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Local artists discuss earning royalties through digital platform   |29 November 2022

Local artists discuss earning royalties through digital platform   

Mr Andre (centre) speaking at the press conference (Photo: Louis Toussaint)

• Literary and visual arts consider setting up own collective management organisation


Local artists have learned more about protecting their art work through copyrighting as well as ensuring they earn royalties due to them from digital platforms worldwide.

This was through a one-day workshop yesterday at the International Conference Centre organised by the Seychelles Authors and Composers Society (SACS) in collaboration with the Seychelles National Institute of Culture, Heritage and the Arts.

The workshop was targeting all SACS members, artists from visual and literary works as well as students of the Seychelles Institute of Arts and Design (SIAD).

Speaking at the official opening, SACS’ chairperson David Andre, who is also the secretary general for the Seychelles National Institute of Culture, Heritage and the Arts, said now more than ever it was important for artists to understand that their work are valuable and with the speedy evolution of digital platform, they should ensure they are protected and remunerated.

“We do not want our artists to find themselves in a predicament where others take advantage of their work without their knowledge and make money out of it, or they sell their rights to everyone. Today it is easy for somebody to dupe them by telling they are posting their work online, and later earn millions out of it because they have sold all their right to that person without them realising it,” he said.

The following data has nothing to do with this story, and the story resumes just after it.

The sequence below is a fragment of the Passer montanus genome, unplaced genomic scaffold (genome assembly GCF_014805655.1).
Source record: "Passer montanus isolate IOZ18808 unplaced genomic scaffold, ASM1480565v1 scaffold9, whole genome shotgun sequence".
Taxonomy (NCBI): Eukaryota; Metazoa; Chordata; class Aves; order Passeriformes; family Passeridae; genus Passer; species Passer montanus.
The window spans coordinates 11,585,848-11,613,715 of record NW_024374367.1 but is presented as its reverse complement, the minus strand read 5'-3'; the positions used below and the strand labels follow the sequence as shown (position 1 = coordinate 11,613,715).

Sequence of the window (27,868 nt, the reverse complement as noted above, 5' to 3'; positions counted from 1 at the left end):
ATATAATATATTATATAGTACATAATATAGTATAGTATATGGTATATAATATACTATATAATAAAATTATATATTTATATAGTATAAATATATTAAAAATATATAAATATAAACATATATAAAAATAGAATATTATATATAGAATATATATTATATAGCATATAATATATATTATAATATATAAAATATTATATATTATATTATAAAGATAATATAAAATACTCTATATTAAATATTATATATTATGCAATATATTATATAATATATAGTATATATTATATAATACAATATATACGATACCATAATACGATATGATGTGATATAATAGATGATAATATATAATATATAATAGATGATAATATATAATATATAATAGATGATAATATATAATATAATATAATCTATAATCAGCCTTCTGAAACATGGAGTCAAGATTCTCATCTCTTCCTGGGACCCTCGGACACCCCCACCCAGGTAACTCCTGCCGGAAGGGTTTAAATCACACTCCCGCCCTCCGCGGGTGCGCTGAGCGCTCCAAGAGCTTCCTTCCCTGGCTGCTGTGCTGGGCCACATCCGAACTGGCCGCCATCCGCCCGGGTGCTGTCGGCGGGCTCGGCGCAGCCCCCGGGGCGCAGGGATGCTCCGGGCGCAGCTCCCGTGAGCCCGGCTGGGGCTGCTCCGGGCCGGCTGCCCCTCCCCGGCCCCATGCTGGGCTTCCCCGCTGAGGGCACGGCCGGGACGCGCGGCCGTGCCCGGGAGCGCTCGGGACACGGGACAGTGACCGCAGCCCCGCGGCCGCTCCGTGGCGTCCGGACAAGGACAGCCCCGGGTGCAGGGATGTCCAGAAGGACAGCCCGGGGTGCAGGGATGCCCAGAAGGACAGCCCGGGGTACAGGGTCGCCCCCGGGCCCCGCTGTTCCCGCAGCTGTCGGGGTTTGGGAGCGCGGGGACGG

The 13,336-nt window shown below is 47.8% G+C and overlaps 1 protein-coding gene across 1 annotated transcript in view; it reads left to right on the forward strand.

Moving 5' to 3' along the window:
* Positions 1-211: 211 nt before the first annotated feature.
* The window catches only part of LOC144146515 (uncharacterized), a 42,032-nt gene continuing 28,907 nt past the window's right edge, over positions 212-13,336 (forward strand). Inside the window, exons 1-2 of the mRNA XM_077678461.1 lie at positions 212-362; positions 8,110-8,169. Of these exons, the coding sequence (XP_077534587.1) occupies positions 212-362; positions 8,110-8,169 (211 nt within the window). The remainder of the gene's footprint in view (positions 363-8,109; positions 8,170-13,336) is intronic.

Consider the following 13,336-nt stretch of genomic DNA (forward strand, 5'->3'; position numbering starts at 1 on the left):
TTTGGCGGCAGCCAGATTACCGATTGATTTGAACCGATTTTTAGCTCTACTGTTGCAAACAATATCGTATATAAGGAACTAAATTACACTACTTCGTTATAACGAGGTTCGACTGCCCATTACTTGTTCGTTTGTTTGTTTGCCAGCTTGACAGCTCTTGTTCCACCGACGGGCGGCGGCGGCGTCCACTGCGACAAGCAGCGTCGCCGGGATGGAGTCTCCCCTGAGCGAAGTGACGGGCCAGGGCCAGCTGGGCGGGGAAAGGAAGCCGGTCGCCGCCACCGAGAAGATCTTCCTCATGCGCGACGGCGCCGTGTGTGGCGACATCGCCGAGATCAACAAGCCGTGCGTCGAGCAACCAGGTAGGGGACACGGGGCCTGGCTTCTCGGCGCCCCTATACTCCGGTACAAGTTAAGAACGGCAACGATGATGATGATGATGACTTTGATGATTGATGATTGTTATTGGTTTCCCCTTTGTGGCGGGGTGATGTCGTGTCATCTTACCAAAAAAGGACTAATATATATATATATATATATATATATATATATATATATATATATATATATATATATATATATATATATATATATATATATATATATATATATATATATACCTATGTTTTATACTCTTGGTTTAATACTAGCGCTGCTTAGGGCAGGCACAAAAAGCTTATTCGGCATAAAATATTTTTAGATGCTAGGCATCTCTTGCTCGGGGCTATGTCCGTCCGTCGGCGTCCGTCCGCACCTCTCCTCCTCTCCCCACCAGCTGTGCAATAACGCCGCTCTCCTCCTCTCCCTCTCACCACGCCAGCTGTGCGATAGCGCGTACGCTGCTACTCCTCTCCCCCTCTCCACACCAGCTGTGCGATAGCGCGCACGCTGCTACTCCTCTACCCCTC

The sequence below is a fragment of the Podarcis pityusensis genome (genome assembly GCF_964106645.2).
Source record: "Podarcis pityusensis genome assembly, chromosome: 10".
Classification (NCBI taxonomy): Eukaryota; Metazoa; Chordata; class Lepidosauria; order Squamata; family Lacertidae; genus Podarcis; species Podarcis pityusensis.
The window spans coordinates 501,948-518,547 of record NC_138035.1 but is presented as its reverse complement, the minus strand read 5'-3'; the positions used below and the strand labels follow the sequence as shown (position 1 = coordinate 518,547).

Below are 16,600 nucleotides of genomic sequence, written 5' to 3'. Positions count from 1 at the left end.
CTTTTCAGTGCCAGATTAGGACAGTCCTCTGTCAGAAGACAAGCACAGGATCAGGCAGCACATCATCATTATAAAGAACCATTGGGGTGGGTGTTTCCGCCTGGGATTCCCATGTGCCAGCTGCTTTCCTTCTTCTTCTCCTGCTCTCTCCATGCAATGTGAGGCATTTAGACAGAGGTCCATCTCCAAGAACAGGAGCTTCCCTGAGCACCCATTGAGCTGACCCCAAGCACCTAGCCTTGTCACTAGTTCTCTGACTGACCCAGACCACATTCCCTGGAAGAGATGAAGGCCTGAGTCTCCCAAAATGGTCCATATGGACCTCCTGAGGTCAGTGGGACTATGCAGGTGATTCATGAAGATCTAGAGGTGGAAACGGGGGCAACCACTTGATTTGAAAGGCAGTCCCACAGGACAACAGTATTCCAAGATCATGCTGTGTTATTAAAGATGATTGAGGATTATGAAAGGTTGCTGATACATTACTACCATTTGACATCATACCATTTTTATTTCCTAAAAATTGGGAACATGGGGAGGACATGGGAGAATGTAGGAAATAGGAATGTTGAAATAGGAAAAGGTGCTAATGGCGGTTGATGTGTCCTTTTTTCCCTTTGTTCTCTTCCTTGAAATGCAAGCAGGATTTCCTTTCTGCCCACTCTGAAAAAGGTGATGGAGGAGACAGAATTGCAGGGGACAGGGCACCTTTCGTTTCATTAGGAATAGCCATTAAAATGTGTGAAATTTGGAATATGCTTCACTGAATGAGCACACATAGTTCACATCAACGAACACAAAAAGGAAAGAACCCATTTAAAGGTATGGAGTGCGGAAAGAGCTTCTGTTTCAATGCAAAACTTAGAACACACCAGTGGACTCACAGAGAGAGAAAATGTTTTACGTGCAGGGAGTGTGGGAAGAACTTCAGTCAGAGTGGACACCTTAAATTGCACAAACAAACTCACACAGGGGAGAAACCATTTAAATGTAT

The workshop followed a similar one attended by two of SACS’ representatives, Cindy Botsoie and treasurer Galen Bresson in Harare, Zimbabwe, where they met two South African experts, namely, the chief executive of CAPASSO, Jotam Matariro and the managing director of DALRO, Lazarus Serobe, who facilitated yesterday’s session.

Mr Bresson said it was important to bring the experts to Seychelles to guide them on how to better police the work of their 300 members. SACS already has a reciprocal agreement with CAPASSO where the latter collects royalties for local artists on digital platforms like YouTube and Itune.

He said although CAPASSO was looking at SACS’ interest, there were weaknesses that needed to be addressed. One was to educate members about a unique International Standard Recording Code (ISRC) to ensure they are registered and remunerated internationally.

“We have noticed that a lot of our members have been uploading songs without having registered these songs to SACS, meaning even if we have a reciprocal agreement with CAPASSO, at present we cannot collect on their behalf. They need to know there is a way of doing things to ensure they are remunerated by CAPASSO through the agreement it has with us,” said Mr Bresson.

CAPASSO licences music used on radio TV, cinema, advertising, films, corporate video production, multimedia and others , as well as has blanket licenses with broadcasters that overs the use of production music in normal TV programming, such as documentaries, dramas, magazine programmes and in-house promos. The company represents the largest catalogue of production music libraries in South Africa.

Its CEO, Mr Matariro, who is a lawyer by profession, said artists need to understand that putting music on digital platform, or on YouTube, does not get them paid.